PTO Launches Pilot Program to Speed Patenting Green Technologies
On December 8th, the Patent Office implemented a pilot program in which an applicant may have an unexamined application filed before December 8, 2009 made special upon a showing that the putative patent would “materially enhance the quality of the environment by contributing to the restoration or maintenance of the basic life sustaining natural elements.” 74 Fed. Reg. 64666 (Dec. 8, 2009) (a copy is attached at the end of this posting). The petition to make special must state the basis for the special status, but there are a lot of them. The notice lists them by classification, and they fall broadly into alternative energy production, energy conservation, environmentally friendly farming (including all of “plants and plant breeding ” – 800 (!)) and environmental purification, protection or remediation. The subclasses cover everything from swimming pool heating to wind-powered ships. Of course, biotech faves like “biofuel,” “toxic material clean-up,” and “recycling” are included, as well as “using microbes and enzymes [to destroy toxic materials], and “genetically engineered organism” [to produce fuel, I assume]. Somewhat more exotic ones include “emission trading” (a business method?), “drag reduction,” and nuclear power. One area I have worked in but couldn’t quite find was “herbicide alternative” or some such, although “fertilizer alternative” is present. Maybe this would fall within “yield enhancement” but so would quite controversial inventions like Bt corn or glyphosate-resistant soybeans.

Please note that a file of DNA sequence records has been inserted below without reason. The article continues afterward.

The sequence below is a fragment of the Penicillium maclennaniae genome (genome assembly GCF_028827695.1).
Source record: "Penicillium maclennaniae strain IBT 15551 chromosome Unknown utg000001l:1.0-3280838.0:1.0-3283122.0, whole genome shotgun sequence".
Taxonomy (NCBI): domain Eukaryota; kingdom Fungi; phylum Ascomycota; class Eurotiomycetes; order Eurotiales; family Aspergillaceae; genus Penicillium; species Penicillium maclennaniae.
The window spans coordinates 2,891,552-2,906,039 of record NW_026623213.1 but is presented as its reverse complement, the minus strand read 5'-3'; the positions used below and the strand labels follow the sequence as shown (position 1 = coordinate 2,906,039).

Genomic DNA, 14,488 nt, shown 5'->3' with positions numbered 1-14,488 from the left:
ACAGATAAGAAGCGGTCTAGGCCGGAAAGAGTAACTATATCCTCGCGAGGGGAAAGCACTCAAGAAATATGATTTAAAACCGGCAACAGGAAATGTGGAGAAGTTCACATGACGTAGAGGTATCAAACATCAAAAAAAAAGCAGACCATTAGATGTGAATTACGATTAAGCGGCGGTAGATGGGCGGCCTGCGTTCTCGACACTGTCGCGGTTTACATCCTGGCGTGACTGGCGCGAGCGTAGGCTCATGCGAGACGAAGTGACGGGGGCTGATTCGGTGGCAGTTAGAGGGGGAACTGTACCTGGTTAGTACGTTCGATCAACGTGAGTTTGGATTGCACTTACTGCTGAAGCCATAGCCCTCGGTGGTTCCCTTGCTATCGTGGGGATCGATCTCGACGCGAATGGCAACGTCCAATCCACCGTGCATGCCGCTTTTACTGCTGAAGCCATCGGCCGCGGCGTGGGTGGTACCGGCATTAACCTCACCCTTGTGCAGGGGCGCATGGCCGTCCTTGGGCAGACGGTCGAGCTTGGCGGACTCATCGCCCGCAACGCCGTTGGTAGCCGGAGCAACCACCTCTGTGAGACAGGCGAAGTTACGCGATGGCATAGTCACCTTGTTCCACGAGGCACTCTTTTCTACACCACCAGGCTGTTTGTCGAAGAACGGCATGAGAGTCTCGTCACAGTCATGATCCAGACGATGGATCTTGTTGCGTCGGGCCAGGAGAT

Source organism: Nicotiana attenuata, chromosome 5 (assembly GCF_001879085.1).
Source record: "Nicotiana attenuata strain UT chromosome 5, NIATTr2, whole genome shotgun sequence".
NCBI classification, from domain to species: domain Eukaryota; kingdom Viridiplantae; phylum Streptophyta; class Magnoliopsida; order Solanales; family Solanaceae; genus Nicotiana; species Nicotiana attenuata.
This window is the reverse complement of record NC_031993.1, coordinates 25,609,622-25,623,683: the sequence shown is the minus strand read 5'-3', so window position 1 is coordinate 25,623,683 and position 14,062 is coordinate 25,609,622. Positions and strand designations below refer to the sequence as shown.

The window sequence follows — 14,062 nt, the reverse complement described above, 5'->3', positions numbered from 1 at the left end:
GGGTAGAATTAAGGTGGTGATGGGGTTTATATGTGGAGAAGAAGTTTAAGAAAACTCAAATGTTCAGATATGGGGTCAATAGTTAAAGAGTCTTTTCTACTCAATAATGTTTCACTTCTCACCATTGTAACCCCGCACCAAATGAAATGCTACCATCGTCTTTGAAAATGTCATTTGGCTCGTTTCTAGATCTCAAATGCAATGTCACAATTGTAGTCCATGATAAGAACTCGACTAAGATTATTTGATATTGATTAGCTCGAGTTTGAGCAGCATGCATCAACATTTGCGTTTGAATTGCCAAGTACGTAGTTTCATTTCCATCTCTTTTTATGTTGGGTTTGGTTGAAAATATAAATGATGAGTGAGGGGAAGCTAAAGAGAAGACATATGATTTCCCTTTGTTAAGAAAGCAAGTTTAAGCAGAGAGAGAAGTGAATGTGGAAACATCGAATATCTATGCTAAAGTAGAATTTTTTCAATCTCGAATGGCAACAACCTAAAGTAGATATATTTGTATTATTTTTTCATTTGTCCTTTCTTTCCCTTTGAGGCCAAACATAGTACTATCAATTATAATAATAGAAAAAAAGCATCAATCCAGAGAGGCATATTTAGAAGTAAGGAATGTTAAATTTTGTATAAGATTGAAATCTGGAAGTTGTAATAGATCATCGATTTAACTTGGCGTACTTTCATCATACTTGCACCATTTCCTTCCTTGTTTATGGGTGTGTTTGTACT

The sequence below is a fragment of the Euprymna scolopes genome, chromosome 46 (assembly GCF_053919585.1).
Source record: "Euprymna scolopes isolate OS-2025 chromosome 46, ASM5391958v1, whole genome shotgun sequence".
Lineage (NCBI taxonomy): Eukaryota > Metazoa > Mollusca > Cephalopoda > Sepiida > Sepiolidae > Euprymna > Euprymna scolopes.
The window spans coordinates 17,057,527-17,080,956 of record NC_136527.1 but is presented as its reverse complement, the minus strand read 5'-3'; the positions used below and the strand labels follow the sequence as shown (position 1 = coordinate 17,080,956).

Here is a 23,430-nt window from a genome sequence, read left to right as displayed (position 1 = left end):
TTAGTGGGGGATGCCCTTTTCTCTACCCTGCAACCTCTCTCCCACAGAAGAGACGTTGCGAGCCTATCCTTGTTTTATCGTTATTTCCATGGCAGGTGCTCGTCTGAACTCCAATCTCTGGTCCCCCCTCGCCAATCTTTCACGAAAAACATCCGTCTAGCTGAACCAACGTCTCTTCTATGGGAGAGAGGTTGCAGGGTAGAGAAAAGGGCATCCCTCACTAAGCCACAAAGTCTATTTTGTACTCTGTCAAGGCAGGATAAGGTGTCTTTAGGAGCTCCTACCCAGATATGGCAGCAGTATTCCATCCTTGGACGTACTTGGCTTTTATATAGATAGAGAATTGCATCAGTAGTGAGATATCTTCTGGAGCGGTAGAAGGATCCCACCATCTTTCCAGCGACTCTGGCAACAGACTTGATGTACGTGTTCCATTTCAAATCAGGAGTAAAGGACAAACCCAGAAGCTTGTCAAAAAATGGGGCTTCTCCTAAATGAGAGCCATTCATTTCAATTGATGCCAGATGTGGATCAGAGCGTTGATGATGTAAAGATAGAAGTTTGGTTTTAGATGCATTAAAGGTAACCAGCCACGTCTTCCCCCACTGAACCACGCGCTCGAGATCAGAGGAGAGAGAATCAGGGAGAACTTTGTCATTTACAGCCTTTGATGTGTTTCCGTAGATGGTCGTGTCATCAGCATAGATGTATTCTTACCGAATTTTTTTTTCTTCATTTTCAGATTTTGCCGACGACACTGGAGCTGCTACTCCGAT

Of course there are lots of strings attached. The program has a limit of 3000 petitions, which must be filed before December 8, 2010. The claims must be directed to a single invention and there can only be three independent and twenty total claims (shades of the recently departed rule package?). Both this Green Pilot program and the Abandon to Advance Pilot Program at least exhibit a startling level of creativity for an Office not known for that trait, but I worry that the resources may not be there to expeditiously process all these petitions. If you try it (and I intend to), please let me know if you like it!
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